This year, Jay Piscopo and his company Nemo Publishing have released yet another COMMANDER XMAS SPECIAL featuring great takes on Piscopo's character by various writers and artists! Also in this issue, a new comic and character is introduced by well known Comics Veteran Brian Augustyn! Read on about Brian's great new pulp character, MR. GABRIEL!
ALL PULP: First, thanks for joining All Pulp today, Brian. Share a little about yourself, both professionally and personally.
BRIAN AUGUSTYN: Thanks for having me. Let's see, I was born in Chicago, where I grew up and caught the comics bug in the 1960s. Never lost the bug, either. Discovered mystery and science-fiction paperbacks too--and grew up a full media fanatic. I did a bit of the fanzine scene, and so on, did my own crude comics, and experimented with story and story telling.
In the 80s I was part of the independent comics boom (following the Teenage Mutant Ninja Turtles), working friends Paul Fricke and Scott Baederstadt on a book called Trollords. Had a lot of fun there and that led me to DC in 1987, where I worked as
an editor for almost ten years. Edited Flash, Wonder Woman, The Justice League franchise and a lot more. Started writing for them too, eventually producing "Gotham By Gaslight, the first of what DC began calling "Elseworlds," alternative takes on the major heroes--finding, hopefully, fresh perspectives and fun comics.
I went freelance in 96 and have written, Flash, JLA Year One (both with Mark Waid), and Crimson, and Out There, both with Humberto Ramos for Wildstorm/Cliffhanger.
I've written several hundred comics, some YA novels, story books, game scenarios and mortgage checks since then.
I'm married, have two almost grown daughters and live in Arizona at the moment.
AP: You're involved in the Commander Xmas online book that Nemo Publishing and
Jay Piscopo are known for around this time every year. You're introducing an original character. Tell us about Mr. Gabriel. Who is he, what's his mission/purpose, etc.?
BA: Mr. Gabriel might be a supernatural/celestial being, though he seems to be human in every way. Let's just say that he gets things done and saves people in mysterious ways. His mission is to help those in need or distress. In my mind, he shows up when most needed--though how he knows is part of his mystery. He's known in New York, so people in trouble do seek him out, including the NYPD. Gabriel does not carry a gun, and probably won't engage in fisticuffs very often, but is capable, diligent, and pretty unstoppable when he starts work. He's a tall, solid, handsome guy in a Mitchum-esque
way, and favors white suits, fedoras and trench coats.
AP: And the story he appears in in the Xmas special, what can you share about that?
BA: It's Christmas Eve 1935, a young couple is visiting NYC and are mysteriously attacked. The husband is shot, the wife goes missing and an enormous blizzard shuts the city down. The clock is ticking because the woman is pregnant, due to deliver at any moment, and the plummeting temps and blinding snow put her and the baby in terrific danger. But, Mr. Gabriel is on the case and has a soft spot for baby's born on Christmas.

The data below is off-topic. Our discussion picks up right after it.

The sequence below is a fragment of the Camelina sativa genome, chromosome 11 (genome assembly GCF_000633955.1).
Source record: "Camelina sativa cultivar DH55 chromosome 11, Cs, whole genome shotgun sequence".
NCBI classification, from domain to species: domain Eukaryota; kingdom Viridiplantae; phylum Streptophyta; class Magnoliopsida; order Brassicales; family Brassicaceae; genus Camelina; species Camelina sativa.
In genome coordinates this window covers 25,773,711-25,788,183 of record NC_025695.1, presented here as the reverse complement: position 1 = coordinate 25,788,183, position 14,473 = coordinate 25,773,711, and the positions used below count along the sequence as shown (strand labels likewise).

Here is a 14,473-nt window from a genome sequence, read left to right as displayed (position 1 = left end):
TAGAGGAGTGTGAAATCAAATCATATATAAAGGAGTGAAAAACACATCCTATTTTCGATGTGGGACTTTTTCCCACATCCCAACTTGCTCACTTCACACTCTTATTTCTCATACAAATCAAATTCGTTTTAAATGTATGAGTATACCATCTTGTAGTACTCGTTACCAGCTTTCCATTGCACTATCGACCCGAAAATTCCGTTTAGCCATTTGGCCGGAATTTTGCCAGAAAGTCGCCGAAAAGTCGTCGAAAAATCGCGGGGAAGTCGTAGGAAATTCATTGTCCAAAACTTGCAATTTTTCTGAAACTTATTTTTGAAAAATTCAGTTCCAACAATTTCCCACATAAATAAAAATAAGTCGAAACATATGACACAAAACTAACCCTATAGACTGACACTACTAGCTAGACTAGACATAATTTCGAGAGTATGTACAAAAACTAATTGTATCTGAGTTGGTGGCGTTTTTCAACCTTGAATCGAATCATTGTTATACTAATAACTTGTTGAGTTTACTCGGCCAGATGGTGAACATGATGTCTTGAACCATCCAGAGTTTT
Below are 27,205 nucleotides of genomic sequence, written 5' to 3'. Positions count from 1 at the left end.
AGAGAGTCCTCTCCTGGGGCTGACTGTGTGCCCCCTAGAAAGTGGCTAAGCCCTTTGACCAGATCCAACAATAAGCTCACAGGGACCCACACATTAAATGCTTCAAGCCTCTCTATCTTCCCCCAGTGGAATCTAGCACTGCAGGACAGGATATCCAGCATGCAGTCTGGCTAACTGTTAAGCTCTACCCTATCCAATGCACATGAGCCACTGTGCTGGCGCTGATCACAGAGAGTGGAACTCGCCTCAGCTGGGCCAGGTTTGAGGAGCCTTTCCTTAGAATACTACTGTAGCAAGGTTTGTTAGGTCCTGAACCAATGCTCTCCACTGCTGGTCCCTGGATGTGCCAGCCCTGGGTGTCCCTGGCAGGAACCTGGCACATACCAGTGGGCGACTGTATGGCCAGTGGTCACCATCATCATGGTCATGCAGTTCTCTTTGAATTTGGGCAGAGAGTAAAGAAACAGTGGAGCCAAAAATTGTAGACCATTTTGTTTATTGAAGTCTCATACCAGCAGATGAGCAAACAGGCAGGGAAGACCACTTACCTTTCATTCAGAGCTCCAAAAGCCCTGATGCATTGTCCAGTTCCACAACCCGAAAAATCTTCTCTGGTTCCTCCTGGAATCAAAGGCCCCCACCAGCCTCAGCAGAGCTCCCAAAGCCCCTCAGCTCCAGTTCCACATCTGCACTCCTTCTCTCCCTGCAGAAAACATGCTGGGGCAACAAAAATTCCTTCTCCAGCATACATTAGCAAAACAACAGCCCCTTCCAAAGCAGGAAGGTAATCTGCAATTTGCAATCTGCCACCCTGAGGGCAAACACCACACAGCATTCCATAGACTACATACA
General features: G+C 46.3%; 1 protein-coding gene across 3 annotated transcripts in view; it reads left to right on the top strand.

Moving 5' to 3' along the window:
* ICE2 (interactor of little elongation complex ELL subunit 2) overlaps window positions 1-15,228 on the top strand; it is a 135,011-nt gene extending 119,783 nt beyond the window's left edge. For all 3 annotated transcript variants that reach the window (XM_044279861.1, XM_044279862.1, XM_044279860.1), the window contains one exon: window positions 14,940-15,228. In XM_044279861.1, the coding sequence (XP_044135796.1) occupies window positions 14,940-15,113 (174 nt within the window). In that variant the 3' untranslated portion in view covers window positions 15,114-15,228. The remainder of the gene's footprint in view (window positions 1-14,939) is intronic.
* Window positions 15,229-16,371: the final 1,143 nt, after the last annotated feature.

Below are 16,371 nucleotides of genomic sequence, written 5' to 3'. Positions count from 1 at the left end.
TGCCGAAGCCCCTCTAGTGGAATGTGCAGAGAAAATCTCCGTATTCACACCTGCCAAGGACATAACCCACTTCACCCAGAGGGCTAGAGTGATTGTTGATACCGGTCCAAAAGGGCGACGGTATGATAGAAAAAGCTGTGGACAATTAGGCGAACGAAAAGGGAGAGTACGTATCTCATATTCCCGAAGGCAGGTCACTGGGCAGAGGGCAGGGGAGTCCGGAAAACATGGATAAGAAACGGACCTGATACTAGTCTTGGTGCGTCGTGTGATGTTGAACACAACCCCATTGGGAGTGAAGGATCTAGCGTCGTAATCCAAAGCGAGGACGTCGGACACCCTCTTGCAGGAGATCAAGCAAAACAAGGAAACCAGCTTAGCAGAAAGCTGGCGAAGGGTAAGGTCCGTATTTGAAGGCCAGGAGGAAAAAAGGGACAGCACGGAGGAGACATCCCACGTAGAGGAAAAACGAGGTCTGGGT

AP: What appeals to you about the pulp type characters? Mr. Gabriel is obviously in that camp, but what about that sort of story appeals to you as both a writer and a fan?
BA: In general, I have been a fan of pulp style fiction since discovering the paperback reprints of Doc Savage in the 60s. I love genre fiction, from detective stories, space opera sci-fi, even westerns. I like high action stories with large, colorful characters. Obviously, that's what I've done for 30 years in comics, and now I'm happily stretching my prose muscles. Some of the most popular modern genre fiction from Dan Brown's DaVinci Code novels, to Lee Child's Reacher series, Preston & Child's Pendergast novels, and so on and on, prove that fan interest in this kind of material is high.
AP: Christmas stories are interesting creatures, every genre has one. What about a Pulp Christmas story you think makes it stand out from other Christmas stories?
BA: Good question. I think Christmas stories are sentimental by necessity and pulp-style writing allows free reign to writing emotion that more "serious" fiction might avoid. I want the reader to be thrilled, wowed and maybe choke up a little even.
AP: Why would a modern audience want to read Mr. Gabriel? What appeal does a
character set in the past have for readers today?
BA: Nostalgia for a simpler time? Fondness for potboiler thrillers? A search for heroes? A good way to escape into a fun place for a while?
Probably all of the above and much more. I promise that reader a thoughtful, caring and resilient hero solving problems with wit, determination and maybe some magic.
AP: What are the future plans for Mr. Gabriel? Any other Pulpy projects you're working on?
BA: I have plotted a Mr. Gabriel novel, which I plan to start writing soon. The amazing Jay Piscopo has been very encouraging and supportive in pointing me in this direction. It's like I'm rediscovering my craft all over again.
I want to start writing a lot more prose (genre) fiction, so I'm also planning some stories with other heroes and settings as well. Not sure where I'll place any of that, but I am excited to write them all the same.
AP: Brian, thanks so much for your time! Merry Christmas!
BA: Thank you Tommy. Hope you enjoy the special. Merry Christmas!